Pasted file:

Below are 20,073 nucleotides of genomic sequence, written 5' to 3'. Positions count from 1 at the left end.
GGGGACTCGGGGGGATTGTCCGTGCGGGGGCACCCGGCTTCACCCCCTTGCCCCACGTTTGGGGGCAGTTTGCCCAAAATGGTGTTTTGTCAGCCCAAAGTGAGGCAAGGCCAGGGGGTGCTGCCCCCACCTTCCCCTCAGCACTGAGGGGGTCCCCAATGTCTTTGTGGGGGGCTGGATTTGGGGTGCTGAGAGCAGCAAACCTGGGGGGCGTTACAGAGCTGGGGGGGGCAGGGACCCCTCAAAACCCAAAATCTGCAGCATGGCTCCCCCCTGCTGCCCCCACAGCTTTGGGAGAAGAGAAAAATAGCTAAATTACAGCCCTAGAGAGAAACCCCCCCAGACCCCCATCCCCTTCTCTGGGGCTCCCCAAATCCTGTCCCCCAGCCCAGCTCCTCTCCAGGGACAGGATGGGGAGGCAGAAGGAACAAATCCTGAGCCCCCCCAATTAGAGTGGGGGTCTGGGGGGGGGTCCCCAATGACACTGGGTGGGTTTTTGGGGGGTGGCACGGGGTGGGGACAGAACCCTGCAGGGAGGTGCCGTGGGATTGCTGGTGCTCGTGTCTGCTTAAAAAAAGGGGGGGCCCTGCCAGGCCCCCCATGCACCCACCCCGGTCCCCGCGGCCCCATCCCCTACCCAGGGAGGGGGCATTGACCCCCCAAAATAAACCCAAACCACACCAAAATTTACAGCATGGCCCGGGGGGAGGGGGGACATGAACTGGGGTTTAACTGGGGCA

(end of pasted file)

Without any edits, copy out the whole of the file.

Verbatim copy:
Below are 20,073 nucleotides of genomic sequence, written 5' to 3'. Positions count from 1 at the left end.
GGGGACTCGGGGGGATTGTCCGTGCGGGGGCACCCGGCTTCACCCCCTTGCCCCACGTTTGGGGGCAGTTTGCCCAAAATGGTGTTTTGTCAGCCCAAAGTGAGGCAAGGCCAGGGGGTGCTGCCCCCACCTTCCCCTCAGCACTGAGGGGGTCCCCAATGTCTTTGTGGGGGGCTGGATTTGGGGTGCTGAGAGCAGCAAACCTGGGGGGCGTTACAGAGCTGGGGGGGGCAGGGACCCCTCAAAACCCAAAATCTGCAGCATGGCTCCCCCCTGCTGCCCCCACAGCTTTGGGAGAAGAGAAAAATAGCTAAATTACAGCCCTAGAGAGAAACCCCCCCAGACCCCCATCCCCTTCTCTGGGGCTCCCCAAATCCTGTCCCCCAGCCCAGCTCCTCTCCAGGGACAGGATGGGGAGGCAGAAGGAACAAATCCTGAGCCCCCCCAATTAGAGTGGGGGTCTGGGGGGGGGTCCCCAATGACACTGGGTGGGTTTTTGGGGGGTGGCACGGGGTGGGGACAGAACCCTGCAGGGAGGTGCCGTGGGATTGCTGGTGCTCGTGTCTGCTTAAAAAAAGGGGGGGCCCTGCCAGGCCCCCCATGCACCCACCCCGGTCCCCGCGGCCCCATCCCCTACCCAGGGAGGGGGCATTGACCCCCCAAAATAAACCCAAACCACACCAAAATTTACAGCATGGCCCGGGGGGAGGGGGGACATGAACTGGGGTTTAACTGGGGCA